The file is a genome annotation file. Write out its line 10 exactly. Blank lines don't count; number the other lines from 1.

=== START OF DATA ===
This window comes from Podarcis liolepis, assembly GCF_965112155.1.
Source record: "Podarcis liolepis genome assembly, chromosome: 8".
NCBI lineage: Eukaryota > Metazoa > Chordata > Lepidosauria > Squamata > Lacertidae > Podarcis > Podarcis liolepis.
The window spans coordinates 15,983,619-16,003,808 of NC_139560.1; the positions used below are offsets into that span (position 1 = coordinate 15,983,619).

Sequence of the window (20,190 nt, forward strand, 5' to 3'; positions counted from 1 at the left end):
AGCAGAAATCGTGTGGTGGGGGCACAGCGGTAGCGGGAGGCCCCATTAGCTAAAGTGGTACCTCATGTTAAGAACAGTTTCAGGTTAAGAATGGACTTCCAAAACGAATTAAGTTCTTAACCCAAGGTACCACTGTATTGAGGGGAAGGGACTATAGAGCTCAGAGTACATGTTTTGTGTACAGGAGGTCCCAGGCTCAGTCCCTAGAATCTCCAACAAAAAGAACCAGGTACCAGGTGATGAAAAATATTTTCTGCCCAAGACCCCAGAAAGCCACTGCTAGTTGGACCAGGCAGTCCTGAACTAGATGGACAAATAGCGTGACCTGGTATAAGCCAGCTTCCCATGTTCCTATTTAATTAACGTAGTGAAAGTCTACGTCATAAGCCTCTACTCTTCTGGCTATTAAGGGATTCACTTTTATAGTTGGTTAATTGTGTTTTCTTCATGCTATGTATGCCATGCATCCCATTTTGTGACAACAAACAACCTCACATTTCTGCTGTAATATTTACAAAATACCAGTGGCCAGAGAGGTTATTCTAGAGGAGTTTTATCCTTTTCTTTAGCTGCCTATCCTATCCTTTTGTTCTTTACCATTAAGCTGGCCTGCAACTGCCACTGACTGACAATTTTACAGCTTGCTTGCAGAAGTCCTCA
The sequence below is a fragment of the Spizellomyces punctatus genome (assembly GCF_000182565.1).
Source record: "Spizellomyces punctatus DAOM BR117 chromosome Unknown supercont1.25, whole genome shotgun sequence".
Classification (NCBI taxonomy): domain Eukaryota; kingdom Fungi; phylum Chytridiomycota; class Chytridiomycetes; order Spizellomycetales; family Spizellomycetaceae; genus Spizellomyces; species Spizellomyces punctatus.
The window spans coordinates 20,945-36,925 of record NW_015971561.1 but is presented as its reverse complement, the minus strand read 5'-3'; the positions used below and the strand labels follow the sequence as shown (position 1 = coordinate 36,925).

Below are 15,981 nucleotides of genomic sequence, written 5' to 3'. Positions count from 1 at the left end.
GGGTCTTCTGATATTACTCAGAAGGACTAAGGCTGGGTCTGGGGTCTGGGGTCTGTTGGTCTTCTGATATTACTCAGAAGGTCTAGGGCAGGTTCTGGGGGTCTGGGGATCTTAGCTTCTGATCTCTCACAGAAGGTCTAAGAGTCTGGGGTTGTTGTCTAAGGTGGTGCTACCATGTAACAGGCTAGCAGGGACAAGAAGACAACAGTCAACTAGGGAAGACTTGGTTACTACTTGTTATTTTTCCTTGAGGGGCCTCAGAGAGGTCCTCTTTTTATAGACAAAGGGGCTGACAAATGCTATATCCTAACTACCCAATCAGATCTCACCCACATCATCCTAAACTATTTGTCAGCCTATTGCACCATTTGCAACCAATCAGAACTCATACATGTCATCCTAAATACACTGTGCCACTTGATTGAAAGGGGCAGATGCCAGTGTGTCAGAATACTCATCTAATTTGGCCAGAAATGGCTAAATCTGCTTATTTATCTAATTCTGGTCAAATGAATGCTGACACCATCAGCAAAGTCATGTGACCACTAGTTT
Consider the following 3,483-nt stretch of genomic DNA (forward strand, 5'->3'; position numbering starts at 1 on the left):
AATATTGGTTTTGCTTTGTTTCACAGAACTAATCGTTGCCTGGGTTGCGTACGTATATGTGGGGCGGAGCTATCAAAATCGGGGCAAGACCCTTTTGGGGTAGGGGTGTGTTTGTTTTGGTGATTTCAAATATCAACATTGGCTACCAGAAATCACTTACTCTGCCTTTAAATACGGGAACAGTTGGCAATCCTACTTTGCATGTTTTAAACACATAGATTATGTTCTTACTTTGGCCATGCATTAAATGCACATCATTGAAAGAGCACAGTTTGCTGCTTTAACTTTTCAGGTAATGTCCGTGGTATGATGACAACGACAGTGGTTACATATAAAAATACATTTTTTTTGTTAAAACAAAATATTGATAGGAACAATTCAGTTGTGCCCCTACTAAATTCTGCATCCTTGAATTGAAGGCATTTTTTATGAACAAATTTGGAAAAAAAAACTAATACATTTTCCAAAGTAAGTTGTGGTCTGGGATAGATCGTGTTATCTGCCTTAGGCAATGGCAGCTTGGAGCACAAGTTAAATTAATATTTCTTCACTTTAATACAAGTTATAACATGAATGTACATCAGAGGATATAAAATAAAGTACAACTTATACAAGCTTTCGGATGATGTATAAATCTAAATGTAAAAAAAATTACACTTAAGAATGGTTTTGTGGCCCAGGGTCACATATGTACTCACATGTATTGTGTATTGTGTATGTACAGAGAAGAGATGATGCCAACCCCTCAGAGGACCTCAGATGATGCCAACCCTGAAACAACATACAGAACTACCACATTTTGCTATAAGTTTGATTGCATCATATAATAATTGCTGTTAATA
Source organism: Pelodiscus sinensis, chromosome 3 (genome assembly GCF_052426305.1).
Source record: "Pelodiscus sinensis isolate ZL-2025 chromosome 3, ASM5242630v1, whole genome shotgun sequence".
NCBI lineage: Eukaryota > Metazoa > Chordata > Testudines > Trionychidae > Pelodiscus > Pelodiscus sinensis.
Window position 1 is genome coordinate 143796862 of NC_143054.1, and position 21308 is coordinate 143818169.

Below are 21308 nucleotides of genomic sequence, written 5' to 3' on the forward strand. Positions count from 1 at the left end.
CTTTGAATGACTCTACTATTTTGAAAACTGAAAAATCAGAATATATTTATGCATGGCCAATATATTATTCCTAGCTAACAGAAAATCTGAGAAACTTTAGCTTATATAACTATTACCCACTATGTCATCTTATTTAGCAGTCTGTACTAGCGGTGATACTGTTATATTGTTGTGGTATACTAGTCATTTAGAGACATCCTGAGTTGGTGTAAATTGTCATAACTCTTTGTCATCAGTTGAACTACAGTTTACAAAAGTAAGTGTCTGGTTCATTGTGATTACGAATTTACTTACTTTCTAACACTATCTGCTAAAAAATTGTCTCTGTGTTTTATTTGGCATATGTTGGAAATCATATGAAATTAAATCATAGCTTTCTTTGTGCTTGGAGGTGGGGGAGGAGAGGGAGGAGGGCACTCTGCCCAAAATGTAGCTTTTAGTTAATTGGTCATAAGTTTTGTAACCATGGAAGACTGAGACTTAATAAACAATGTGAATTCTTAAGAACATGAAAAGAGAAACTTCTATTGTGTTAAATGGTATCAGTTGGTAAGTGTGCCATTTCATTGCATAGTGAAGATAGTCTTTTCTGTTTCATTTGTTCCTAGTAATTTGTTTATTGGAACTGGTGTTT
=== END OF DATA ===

The window spans coordinates 20,945-36,925 of record NW_015971561.1 but is presented as its reverse complement, the minus strand read 5'-3'; the positions used below and the strand labels follow the sequence as shown (position 1 = coordinate 36,925).